Weber's description of professional work in the "Protestant Ethics" has features that can only be understood against the background of a romanticizing counter-image of a lost world. The practice of a profession is not just a concrete form of that reversal of ends and means that make the acquisition of money for the sake of money the top priority. The practice of a profession is not synonymous with earning money as an end in itself, even if it may seem that way for some professions. The professional narrowing and intensification of the profession is still the sign of a "humanity" which is only deficient in comparison to a "time full and beautiful humanity" 76. All services relevant to everyday life, from school to health care to public safety, are now provided through professional work, and there is nothing wrong with that or inadequate. Weber saw it that way himself. In any case, his description of professional work in § 24 of his economic sociology is free of the pessimistic connotations in his "Protestant Ethics". The element of compulsion from professional work has certainly not disappeared, but in the present day private sector it is based solely on the "chance of unemployment in the event of insufficient performance." 77 In the state sector, this compulsion is significantly weaker. It remains to be seen whether a world beyond the performance society is a better world. At least the exemption from the constraints of professional work would have to be offset against the expected loss of standard of living.

Whatever the cultural problem of capitalism may be, socialism is no solution to this problem. It changed nothing in the separation of the worker from the means of production, nor in his submission to factory discipline.78 Certainly, the compulsion to work would perhaps be weaker, but the standard of living would be significantly lower. One can speculate whether a new spirit of common sense might not be able to bring down the building of the capitalist economic order from within. But where this spirit should come from and, above all, how it should gain the upper hand, is not inventive. According to Weber, its expansion is blocked simply by the fact that capitalism "by way of selection" educates and creates the "economic subjects" it needs.79 However, it cannot be ruled out that the continuation of the capitalist path through development on the Level of the professional nature of the work is made more difficult, which Weber himself indicated and which is a direct consequence of his Protestantism thesis. "The power of religious asceticism provided [the entrepreneur] [...] sober, conscientious, extremely capable workers and adhering to work as the purpose of God willed life." 80 What will happen, Weber asks himself, when the religious roots of modern humanity have died is and the professional term only as caput mortuum is in the world? 81 Weber speculates that the “working class contented themselves with their difficult fate as long as they could be promised eternal bliss. If this consolation ceased to exist, then the tensions within society had to arise from it alone, which have been constantly growing since then. "82 Weber's assumption that tensions within society increase if material demands are not religiously kept in check, can also be made fruitful for an interpretation of the more recent history of post-war capitalism. As long as the technical progress progressed fast enough, the wage demands of the workers could be met from the proceeds of this progress. However, technical progress has slowed since the end of the "Golden Age" in the mid-1970s. Politicians turned to three ways of reconciling the demands of labor with those of capital: wage increases, an increase in government spending, and the deregulation of the financial markets.83 All three ways were effective, but only temporary. Wage increases beyond productivity increases, as in the 1970s, fueled inflation. This policy came to an end the moment the Bundesbank no longer cooperated in monetary policy. The increase in government spending, especially for the purpose of social security for workers, finds a natural upper limit in the government debt that will at some point no longer be sustainable. And the attempt made by the USA in particular to reduce private debt e.g. For example, facilitating the deregulation of the financial markets through real estate loans led directly to the 2007 financial crisis.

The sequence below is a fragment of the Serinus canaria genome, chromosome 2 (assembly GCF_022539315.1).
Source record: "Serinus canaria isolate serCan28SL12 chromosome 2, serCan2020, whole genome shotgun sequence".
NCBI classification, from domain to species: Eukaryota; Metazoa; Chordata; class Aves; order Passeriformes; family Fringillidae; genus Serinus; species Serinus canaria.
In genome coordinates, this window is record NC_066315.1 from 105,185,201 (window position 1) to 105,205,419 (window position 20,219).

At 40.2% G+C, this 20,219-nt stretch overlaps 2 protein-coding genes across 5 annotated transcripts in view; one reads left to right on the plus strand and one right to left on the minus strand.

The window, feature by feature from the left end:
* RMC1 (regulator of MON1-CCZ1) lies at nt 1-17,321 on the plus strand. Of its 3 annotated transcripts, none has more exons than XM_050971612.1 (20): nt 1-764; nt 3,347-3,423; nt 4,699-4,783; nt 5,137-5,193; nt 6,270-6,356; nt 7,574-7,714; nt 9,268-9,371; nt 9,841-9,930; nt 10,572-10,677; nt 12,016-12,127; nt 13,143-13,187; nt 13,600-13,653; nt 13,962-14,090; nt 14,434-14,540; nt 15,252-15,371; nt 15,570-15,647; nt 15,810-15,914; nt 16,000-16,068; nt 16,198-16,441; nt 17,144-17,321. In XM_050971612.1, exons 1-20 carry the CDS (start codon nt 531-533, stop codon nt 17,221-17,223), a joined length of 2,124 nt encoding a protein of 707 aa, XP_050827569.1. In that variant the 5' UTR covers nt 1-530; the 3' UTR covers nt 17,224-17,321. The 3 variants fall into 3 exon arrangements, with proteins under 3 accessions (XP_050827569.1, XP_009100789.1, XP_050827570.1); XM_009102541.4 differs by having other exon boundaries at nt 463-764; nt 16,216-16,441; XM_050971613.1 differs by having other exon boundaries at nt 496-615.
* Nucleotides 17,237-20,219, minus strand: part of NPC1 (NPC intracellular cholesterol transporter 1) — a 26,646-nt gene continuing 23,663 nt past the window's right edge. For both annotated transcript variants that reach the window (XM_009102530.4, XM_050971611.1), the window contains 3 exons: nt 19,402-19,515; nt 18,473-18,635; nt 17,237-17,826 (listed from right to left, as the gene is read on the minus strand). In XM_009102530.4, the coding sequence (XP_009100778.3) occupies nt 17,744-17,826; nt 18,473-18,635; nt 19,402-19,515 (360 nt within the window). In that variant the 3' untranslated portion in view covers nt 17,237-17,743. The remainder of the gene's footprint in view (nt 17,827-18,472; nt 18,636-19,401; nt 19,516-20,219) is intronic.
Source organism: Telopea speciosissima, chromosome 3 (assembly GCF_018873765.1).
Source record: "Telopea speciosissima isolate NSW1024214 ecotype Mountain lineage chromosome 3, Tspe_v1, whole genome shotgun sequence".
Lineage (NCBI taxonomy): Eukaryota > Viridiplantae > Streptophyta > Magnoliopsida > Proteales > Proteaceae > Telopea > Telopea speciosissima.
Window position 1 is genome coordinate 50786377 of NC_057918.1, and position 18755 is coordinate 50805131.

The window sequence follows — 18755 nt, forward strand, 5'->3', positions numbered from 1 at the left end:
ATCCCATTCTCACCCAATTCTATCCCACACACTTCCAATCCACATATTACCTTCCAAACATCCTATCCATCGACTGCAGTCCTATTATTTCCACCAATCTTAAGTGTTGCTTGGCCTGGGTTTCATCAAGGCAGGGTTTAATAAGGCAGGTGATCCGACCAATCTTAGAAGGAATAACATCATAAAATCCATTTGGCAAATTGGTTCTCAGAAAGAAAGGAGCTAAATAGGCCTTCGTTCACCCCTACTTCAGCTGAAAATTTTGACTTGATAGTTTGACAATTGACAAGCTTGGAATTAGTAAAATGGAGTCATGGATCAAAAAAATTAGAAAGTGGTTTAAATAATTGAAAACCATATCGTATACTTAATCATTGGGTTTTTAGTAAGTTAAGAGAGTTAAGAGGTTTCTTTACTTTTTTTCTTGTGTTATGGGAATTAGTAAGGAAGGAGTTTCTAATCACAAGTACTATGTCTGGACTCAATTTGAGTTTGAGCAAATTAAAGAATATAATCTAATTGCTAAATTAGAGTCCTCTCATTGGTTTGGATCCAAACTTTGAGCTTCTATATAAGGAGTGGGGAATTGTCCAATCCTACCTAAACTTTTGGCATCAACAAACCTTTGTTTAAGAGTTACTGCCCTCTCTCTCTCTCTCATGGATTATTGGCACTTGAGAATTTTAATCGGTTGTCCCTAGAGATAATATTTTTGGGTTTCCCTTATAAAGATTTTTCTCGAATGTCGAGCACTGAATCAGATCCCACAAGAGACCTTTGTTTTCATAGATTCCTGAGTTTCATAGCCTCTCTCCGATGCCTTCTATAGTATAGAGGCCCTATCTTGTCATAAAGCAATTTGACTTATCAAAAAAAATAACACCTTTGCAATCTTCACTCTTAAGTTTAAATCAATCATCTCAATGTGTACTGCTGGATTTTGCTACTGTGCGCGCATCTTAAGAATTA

Such problems may prove irrefutably that the attempts to save the class compromise of welfare state capitalism beyond the end of the "golden age" have narrow limits. They do not indicate a limit to western capitalism. As long as this, against the background of a growing national product, succeeds better than any other production regime in creating a balance between the demands of the most diverse social groups to withdraw from the national product and incentives to contribute to its creation, as long as the future belongs to it.